The lone star tick, an odd parasite that can cause its hosts to develop permanent meat allergies, is spreading across the United States, according to research in the Journal of Medical Entomology. Like the ticks that carry Lyme and Powassan, the lone star tick’s bite can also cause itching, hives, cramping, difficulty breathing, and even death. The difference, of course, is that only the lone star tick can ruin your summer barbecues. Forever. Once found only in the Southeast U.S., at least 100 lone star bites have appeared in Minnesota, New Hampshire, and Long Island in the past year. Experts say the meat sweats have only just begun.
“The lone star tick is a very, very aggressive biter,” F. Scott Dahlgren, an epidemiologist with the Centers for Disease Control and Prevention, told NPR in 2015. “It’s extremely prevalent in a huge swath of the country.” The tick can also transmit Rocky Mountain Spotted Fever, the aforementioned study indicates, which can be deadly. “It’s super, super scary,” Dahlgren told NPR. “And it’s an ugly, ugly death, too. It’s a horrific thing to go through and to see a loved one go through.”
But far more insidious is the tick’s ability to make you lose your taste for meat for good. How the lone star tick—named for the Texas-shaped white patch on its back and not, ironically, for the steak house that you’ll never be able to visit again after it bites you—transmits this cruel allergy remains a mystery. University of Virginia immunologist Thomas Platts-Mills came close to homing in on the cause in 2008, when he traced the allergic reaction to alpha-gal, a protein-linked sugar found in meat. Platts-Mills made the connection after discovering that cancer patients taking cetuximab (a drug that also contains alpha-gal) were 10 times more likely to suffer from allergic reactions to the drug when they lived in an area known to have lone star ticks.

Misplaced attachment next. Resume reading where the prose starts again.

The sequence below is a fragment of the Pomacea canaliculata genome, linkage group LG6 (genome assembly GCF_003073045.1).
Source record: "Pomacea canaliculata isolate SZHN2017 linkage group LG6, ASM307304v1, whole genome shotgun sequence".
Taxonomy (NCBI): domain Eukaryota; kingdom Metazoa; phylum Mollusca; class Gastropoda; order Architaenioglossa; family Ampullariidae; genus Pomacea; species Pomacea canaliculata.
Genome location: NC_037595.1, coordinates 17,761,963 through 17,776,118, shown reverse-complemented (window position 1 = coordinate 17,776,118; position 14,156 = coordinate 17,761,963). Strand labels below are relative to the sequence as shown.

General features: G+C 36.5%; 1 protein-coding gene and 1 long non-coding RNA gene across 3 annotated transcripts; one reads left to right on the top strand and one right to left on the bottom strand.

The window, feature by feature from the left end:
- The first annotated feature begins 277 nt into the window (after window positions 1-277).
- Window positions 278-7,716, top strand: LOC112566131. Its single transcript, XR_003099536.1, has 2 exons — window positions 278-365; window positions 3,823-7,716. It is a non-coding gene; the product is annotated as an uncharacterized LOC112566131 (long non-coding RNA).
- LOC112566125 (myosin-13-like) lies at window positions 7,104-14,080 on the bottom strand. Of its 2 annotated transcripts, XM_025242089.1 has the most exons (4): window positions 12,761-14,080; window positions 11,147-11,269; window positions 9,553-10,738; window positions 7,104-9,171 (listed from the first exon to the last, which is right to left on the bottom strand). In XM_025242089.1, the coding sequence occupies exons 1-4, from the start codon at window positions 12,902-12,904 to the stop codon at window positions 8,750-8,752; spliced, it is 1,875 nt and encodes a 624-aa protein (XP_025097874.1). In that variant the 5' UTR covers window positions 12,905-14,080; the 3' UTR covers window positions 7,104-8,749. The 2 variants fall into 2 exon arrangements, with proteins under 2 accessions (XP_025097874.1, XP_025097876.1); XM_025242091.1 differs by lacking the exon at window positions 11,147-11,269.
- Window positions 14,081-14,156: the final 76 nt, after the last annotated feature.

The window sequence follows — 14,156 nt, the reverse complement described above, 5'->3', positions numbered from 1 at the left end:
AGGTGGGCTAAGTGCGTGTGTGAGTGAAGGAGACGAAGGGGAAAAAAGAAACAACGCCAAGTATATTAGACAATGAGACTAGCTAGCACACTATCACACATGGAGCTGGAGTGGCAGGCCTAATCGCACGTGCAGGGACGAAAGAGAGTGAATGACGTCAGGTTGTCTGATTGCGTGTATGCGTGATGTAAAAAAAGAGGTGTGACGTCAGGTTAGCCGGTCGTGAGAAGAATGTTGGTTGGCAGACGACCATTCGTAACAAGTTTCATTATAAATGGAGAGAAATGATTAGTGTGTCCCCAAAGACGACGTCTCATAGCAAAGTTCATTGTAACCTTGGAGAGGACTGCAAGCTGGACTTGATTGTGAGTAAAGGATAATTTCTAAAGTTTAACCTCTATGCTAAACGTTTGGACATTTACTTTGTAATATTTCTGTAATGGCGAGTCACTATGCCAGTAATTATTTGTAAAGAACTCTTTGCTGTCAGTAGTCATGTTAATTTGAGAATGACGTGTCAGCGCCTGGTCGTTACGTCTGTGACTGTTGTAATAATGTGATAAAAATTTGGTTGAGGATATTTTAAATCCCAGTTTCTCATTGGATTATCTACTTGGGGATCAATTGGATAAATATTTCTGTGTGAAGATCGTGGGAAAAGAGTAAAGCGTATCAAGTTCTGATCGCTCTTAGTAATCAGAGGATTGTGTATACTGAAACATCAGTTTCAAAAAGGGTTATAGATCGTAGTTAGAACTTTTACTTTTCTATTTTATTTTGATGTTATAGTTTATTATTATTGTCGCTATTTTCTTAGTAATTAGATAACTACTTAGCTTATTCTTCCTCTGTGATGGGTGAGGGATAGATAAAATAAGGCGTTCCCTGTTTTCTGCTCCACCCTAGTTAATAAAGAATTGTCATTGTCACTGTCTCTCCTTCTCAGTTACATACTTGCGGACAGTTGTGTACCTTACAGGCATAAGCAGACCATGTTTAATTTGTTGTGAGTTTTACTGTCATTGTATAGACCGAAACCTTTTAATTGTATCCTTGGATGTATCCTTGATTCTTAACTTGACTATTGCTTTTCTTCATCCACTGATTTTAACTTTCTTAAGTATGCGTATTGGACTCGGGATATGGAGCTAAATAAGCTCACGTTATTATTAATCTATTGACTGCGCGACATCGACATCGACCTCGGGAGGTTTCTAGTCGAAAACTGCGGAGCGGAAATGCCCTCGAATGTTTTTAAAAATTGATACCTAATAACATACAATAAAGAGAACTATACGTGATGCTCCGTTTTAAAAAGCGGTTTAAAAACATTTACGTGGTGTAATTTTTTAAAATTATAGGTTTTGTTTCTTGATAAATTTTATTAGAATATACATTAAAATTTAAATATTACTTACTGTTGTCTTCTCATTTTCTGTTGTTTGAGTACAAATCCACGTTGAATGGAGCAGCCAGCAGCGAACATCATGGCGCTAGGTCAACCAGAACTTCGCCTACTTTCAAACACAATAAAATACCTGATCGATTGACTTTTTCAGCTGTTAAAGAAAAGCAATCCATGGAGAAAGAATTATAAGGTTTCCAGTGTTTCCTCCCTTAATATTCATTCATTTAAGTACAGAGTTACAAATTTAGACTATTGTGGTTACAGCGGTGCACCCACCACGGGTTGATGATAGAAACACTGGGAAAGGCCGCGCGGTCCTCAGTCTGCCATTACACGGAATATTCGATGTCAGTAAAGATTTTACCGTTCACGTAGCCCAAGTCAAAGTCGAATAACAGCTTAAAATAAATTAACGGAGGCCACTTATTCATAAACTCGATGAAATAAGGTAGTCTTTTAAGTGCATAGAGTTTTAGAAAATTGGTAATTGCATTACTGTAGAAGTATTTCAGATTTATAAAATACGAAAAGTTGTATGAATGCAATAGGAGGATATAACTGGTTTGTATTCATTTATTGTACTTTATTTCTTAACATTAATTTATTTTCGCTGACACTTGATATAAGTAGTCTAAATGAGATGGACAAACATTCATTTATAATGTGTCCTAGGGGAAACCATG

“There’s something really special about this tick,” Jeff Wilson, an asthma, allergy, and immunology fellow in Platts-Mills’ group told Wired. “Just a few bites and you can render anyone really, really allergic.”
Though solid figures are hard to come by, the CDC reports that “the distribution, range and abundance of the lone star tick have increased over the past 20-30 years,” and they have been observed as far north as Maine and as far west as central Texas and Oklahoma. With more documented meat allergies, cases of Rocky Mountain Spotted Fever, and warnings that 2017 will be the worst year for ticks yet, there may be cause for concern. The CDC recommends dousing loved ones in repellents with 20 percent DEET. The American Academy of Pediatrics says you can go up to 30 percent, but that any higher won’t help.
Until then, enjoy that burger. It may be your last.